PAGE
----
Flying long distances between cities or across the ocean needs several hours of travel. Passengers on a plane ar usually confined to a awfully little space during this era. The feet and legs are motionless for a long portion of the flight because of limited space. This affects the circulation n the body. Blood is drawn downward during this period of inactivity. It collects in the ankles, feet and legs. Gravity, reduced circulation and other issues make it difficult for the blood to move normally against gravity through the veins and back to the heart. This results in swelling that could cause pain and stiffness for several days. It could also lead to the development of deep vein
thrombosis and blood clots. A common solution is to wear support socks during a long flight.
Support socks cover the feet, ankles and lower legs in a material that has been manufactured to provide consistent pressure against the skin.This gently squeezes the veins and tissue so the consequences of inactivity and gravity ar counteracted. The blood beneath the sock is drawn into the area by gravity and circulation. The pressure from the material provides a small amount of extra tension that forces the blood to continue upwards against gravity and back into the regular circulatory paths. The tension also provides support for the veins so that they don't distort or swell.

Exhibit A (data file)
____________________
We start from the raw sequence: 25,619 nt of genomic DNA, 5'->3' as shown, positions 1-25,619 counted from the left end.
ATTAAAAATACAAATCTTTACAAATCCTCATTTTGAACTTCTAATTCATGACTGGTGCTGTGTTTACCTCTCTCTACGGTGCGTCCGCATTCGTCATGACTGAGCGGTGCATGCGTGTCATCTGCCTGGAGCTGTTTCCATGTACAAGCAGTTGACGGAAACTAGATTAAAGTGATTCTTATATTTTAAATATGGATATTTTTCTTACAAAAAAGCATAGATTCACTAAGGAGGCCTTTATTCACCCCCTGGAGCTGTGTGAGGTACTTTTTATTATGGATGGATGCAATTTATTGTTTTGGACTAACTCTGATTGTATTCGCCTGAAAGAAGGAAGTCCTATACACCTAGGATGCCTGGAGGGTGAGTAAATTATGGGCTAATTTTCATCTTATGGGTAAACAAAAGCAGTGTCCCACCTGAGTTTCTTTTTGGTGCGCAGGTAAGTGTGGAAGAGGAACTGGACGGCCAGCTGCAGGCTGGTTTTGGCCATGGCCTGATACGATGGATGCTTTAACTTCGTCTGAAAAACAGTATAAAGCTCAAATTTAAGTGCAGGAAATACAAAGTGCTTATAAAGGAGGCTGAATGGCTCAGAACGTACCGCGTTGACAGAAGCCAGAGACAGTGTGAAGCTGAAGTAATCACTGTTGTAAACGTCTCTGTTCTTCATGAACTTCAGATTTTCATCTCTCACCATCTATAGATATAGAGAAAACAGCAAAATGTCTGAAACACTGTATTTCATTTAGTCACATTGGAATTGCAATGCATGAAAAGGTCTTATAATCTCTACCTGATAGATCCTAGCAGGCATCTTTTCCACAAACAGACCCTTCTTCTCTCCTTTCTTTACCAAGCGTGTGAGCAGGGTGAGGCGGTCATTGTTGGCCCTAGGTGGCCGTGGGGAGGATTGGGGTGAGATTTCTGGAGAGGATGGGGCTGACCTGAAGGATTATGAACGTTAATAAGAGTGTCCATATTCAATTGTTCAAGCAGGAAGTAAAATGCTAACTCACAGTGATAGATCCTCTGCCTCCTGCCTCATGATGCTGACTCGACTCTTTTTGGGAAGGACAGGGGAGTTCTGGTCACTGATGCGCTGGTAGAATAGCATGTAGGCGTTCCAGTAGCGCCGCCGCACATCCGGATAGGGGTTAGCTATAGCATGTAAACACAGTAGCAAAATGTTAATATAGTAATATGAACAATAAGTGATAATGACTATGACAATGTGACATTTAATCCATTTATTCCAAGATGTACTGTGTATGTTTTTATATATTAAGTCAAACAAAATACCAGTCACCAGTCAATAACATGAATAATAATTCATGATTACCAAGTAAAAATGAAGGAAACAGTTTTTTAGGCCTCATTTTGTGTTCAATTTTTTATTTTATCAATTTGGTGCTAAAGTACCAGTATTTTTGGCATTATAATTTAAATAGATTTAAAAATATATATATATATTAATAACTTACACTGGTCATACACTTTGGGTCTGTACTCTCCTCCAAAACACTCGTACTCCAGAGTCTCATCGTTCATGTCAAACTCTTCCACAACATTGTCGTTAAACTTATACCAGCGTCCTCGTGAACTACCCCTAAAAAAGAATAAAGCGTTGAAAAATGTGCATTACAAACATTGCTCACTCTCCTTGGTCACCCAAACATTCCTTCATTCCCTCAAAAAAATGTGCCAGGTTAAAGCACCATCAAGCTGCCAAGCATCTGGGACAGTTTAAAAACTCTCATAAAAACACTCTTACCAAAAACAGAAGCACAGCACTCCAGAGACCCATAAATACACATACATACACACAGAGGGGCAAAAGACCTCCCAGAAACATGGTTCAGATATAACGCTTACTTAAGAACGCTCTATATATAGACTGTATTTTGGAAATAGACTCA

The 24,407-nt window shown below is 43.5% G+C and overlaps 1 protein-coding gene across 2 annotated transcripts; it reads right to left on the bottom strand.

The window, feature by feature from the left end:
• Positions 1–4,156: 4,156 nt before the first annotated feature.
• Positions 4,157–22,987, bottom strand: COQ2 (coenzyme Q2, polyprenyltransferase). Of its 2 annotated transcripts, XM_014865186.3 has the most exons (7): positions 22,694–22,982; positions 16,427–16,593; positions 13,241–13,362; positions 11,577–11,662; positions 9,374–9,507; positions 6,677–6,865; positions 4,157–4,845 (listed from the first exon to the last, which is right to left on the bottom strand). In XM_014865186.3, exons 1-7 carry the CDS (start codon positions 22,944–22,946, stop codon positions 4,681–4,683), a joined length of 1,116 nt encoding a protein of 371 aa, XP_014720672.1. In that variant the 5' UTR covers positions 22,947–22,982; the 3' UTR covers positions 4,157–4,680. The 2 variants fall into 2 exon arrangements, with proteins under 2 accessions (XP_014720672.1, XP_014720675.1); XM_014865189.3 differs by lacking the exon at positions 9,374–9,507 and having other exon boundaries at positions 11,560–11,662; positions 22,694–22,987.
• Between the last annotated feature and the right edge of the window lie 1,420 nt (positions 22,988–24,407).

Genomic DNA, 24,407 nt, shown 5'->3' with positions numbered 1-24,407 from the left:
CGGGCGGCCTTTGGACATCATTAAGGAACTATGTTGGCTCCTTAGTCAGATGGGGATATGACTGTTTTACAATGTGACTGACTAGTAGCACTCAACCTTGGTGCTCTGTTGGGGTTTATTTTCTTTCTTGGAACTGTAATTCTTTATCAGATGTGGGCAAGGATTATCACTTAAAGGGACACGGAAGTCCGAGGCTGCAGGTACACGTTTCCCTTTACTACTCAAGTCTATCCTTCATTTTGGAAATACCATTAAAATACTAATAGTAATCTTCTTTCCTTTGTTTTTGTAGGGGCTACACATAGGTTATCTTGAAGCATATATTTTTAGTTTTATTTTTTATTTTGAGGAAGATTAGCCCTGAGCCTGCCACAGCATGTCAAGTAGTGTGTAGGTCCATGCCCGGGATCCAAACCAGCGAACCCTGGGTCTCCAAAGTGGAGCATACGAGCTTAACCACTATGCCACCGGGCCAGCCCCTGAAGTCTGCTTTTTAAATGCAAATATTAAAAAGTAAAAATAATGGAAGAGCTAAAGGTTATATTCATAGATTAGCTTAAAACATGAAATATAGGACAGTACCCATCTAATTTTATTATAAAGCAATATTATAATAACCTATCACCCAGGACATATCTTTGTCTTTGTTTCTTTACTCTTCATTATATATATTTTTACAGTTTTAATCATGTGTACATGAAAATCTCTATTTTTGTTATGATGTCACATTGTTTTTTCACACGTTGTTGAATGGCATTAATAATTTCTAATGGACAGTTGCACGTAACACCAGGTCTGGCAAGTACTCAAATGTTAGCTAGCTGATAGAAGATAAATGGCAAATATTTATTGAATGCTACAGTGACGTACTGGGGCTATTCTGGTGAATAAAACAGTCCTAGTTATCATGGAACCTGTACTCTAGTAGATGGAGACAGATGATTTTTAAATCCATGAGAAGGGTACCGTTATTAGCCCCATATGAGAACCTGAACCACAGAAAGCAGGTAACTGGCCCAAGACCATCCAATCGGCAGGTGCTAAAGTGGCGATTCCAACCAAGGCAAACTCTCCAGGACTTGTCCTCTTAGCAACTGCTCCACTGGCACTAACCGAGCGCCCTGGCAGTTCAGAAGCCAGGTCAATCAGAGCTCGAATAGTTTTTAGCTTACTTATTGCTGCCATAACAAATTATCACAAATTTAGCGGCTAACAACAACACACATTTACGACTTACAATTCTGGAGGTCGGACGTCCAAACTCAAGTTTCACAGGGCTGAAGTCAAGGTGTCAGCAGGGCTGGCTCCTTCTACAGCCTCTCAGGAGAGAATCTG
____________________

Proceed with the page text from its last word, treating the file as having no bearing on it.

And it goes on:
The primary benefit of wearing support socks when flying is that blood does not pool in the legs. This will stop swelling that could make it difficult to walk for the next few days. Maintaining good circulation while on a plane also helps to prevent the development of blood clots and other obstructions that sometimes result in conditions like deep vein thrombosis or chronic venous insufficiency. Many travelers find that the socks make moving around the plane much easier after sitting for a long period of time.
Using The Socks
Support socks come in a range of sizes. It is important to choose the correct size. Pairs that do not fit properly are not effective. They should be placed on the feet before arriving at the airport. The legs should remain in the stockings for the duration of the flight. Taking them off allows blood to rush into the area that causes swelling that is hard to manage. The material and the top band should be fully extended over the skin and should not be allowed to bunch up because of physical movement or contact. Individuals who are traveling quite frequently should always test to see if the support socks are providing the same level of compression. Older pairs should be replaced when necessary.